Officers from the Malaysian Communication and Multimedia Commission (MCMC) have again visited independent news portal Malaysiakini today to further investigate the “ deemed offensive” cow-head videos.
The seven-member MCMC team, which included three digital forensics experts, demanded Malaysiakini to hand over the original tapes of the two videos.
The team, led by Mohd Syukri Jamaluddin ( far right ), has also sought to copy certain parts of the hard disk from two Malaysiakini computers used to edit and upload the videos. Photographs were taken of the hard disks and their serial numbers.
This is to establish a 'digital trail' from the original video footage to the final uploading of the two videos.
"It has been an exhausting," said Malaysiakini chief executive officer Premesh Chandran.
"Since everything is in digital formats, it has been tedious process to come to an agreement on what constitutes a 'digital trail' from source to final product. Our technical staff have given their utmost cooperation in assisting the investigation."
Editor-in-chief Steven Gan said that Malaysiakini was not challenging the fact that it was responsible for uploading the videos.
"We are however disputing that the videos were uploaded to fan the flames of racial and religious hatred."
MCMC officers also interviewed Malaysiakini cameraperson Mohd Kamal Ishak, who covered the press conference held by Home Minister Hishammuddin Hussein following his controversial meeting with cow-head protesters.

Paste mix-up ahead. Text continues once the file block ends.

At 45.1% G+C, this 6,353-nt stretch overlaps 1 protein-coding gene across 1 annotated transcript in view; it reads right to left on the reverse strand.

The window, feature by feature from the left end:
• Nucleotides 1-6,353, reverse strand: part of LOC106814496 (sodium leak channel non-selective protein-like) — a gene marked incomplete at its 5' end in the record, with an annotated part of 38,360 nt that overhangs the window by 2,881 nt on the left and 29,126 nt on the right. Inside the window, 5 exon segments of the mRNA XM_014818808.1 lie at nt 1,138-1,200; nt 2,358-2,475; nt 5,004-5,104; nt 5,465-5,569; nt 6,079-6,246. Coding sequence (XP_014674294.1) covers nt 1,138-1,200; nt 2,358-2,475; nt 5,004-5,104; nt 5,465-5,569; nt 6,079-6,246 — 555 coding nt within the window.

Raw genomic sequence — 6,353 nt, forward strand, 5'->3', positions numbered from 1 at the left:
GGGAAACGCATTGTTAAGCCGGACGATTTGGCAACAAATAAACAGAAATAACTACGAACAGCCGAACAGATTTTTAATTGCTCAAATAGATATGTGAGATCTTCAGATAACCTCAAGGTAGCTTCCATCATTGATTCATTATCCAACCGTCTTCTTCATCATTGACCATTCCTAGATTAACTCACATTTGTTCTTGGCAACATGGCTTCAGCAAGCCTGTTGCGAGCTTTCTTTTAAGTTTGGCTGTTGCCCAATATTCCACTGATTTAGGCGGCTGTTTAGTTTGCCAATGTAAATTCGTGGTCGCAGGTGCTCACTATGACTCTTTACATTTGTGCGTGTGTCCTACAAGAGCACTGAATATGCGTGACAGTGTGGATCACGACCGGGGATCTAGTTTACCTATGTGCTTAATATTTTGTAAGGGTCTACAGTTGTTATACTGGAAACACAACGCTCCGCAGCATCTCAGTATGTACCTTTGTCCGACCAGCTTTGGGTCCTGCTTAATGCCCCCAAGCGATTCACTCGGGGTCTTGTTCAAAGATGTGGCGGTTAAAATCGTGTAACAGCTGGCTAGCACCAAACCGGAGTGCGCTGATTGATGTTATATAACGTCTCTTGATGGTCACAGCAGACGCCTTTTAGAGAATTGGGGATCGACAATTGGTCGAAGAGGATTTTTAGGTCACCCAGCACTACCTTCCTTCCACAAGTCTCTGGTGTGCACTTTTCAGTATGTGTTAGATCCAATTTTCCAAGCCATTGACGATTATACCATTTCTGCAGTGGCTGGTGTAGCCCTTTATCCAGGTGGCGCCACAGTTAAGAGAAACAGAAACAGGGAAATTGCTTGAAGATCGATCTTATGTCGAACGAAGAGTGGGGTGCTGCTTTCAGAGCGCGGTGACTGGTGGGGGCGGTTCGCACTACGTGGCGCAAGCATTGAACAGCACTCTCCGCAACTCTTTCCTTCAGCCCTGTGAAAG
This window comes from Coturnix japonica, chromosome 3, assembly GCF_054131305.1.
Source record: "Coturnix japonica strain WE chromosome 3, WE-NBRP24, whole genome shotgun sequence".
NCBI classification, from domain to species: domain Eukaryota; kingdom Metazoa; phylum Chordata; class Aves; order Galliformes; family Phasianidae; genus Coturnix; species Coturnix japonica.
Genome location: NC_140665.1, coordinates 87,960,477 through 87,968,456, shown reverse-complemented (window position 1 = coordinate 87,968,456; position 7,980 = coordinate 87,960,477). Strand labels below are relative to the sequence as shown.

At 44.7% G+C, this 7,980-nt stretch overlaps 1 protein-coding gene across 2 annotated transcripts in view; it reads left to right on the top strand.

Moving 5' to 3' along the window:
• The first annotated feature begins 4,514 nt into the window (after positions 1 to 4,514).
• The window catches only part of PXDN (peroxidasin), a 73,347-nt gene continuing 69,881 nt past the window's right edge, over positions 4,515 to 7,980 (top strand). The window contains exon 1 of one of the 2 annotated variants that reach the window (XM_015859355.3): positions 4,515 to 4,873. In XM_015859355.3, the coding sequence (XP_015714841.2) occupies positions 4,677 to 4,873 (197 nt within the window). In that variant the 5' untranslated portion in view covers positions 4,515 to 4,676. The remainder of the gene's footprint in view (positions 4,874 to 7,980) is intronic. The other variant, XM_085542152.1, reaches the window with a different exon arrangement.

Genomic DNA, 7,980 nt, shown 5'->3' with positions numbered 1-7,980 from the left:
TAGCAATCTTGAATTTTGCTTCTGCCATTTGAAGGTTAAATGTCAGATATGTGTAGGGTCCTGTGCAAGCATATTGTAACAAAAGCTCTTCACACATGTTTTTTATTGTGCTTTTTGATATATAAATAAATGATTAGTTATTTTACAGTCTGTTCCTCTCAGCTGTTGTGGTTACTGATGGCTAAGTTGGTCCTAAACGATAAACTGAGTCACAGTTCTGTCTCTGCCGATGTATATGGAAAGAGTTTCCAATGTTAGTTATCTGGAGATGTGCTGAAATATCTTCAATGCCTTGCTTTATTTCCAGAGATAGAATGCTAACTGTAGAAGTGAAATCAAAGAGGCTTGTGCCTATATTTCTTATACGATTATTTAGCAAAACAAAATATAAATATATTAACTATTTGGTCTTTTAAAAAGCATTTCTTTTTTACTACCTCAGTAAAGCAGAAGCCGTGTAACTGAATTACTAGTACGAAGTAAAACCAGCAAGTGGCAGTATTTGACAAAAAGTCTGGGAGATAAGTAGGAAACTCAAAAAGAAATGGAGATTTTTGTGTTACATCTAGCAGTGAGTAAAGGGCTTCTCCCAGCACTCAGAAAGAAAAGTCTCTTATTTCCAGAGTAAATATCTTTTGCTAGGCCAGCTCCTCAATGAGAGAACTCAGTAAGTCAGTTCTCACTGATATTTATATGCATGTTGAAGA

Third visit to Malaysiakini
This is the third time MCMC officers have visited the Malaysiakini office in Bangsar Utama, Kuala Lumpur.
T he first was on last Saturday where a three-person team recorded a statement from Gan.
On Tuesday, eight MCMC officers interviewed the online daily’s 12 staff in a marathon session lasting eight hours.
Among those questioned were CEO Chandran, editors, journalists, video team members and one technical staff.
Except for Chandran and the technical staff, all the others were involved in the process of news gathering, editing and publishing two stories and videos related to the cow-head protest in Shah Alam on Aug 28 and the press conference by Hishammuddin on Sept 2.
They were journalists Rahmah Ghazali, Jimadie Shah Othman, Andrew Ong, cameraperson Amir Abdullah, editors K Kabilan, Nasharuddin Rahman, Fathi Aris Omar, video editors Shufiyan Shukur, Ng Kok Foong and Lydia Azizan.
The investigation by MCMC centres on two video clips published by Malaysiakini - one on the protest and the other on Hishammuddin's press conference - which were deemed offensive.
On the same day, MCMC officers have also taken a statement from Malaysiakini’s server hosting company.
‘Videos to stay online’
Malaysiakini is accused of contravening the Communication and Multimedia Act (CMA) 1998 by putting up the two video clips.
The commission had sent a letter last Thursday requesting the independent news portal to take down two 'provocative' videos from its website.
According to MCMC monitoring and enforcement division senior acting director Abdul Halim Ahman, in his letter, the display of both videos on the news portal "is an offence under Section 211/233 of the CMA".
Under the Act, any individual found guilty of publishing content "which is indecent, obscene, false, menacing, or offensive in character with intent to annoy, abuse, threaten or harass any person" is liable to a fine of up to RM50,000 or a jail sentence.
Gan has said that Malaysiakini would not take down the videos.
“Our intent in putting up the videos was not to 'annoy' anyone, but to do our job as journalists to draw attention to the protest and to ensure action is taken so that incidents like this will not happen again in Malaysia."